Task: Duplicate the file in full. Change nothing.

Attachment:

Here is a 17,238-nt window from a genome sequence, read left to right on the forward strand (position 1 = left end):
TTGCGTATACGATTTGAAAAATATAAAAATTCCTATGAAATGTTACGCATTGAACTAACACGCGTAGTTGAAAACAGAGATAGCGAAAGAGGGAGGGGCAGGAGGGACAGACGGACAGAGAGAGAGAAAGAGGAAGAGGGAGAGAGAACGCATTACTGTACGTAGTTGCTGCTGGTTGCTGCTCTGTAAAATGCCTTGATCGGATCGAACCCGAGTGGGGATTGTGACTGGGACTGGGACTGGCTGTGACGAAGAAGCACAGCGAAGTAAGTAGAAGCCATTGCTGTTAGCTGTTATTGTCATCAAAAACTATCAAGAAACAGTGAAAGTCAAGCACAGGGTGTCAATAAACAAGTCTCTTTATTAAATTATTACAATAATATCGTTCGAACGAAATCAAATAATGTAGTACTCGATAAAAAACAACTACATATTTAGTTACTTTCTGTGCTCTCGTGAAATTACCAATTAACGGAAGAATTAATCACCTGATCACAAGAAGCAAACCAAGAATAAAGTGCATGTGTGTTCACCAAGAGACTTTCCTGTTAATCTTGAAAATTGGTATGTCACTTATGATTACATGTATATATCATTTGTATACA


Here is a 17,238-nt window from a genome sequence, read left to right on the forward strand (position 1 = left end):
TTGCGTATACGATTTGAAAAATATAAAAATTCCTATGAAATGTTACGCATTGAACTAACACGCGTAGTTGAAAACAGAGATAGCGAAAGAGGGAGGGGCAGGAGGGACAGACGGACAGAGAGAGAGAAAGAGGAAGAGGGAGAGAGAACGCATTACTGTACGTAGTTGCTGCTGGTTGCTGCTCTGTAAAATGCCTTGATCGGATCGAACCCGAGTGGGGATTGTGACTGGGACTGGGACTGGCTGTGACGAAGAAGCACAGCGAAGTAAGTAGAAGCCATTGCTGTTAGCTGTTATTGTCATCAAAAACTATCAAGAAACAGTGAAAGTCAAGCACAGGGTGTCAATAAACAAGTCTCTTTATTAAATTATTACAATAATATCGTTCGAACGAAATCAAATAATGTAGTACTCGATAAAAAACAACTACATATTTAGTTACTTTCTGTGCTCTCGTGAAATTACCAATTAACGGAAGAATTAATCACCTGATCACAAGAAGCAAACCAAGAATAAAGTGCATGTGTGTTCACCAAGAGACTTTCCTGTTAATCTTGAAAATTGGTATGTCACTTATGATTACATGTATATATCATTTGTATACA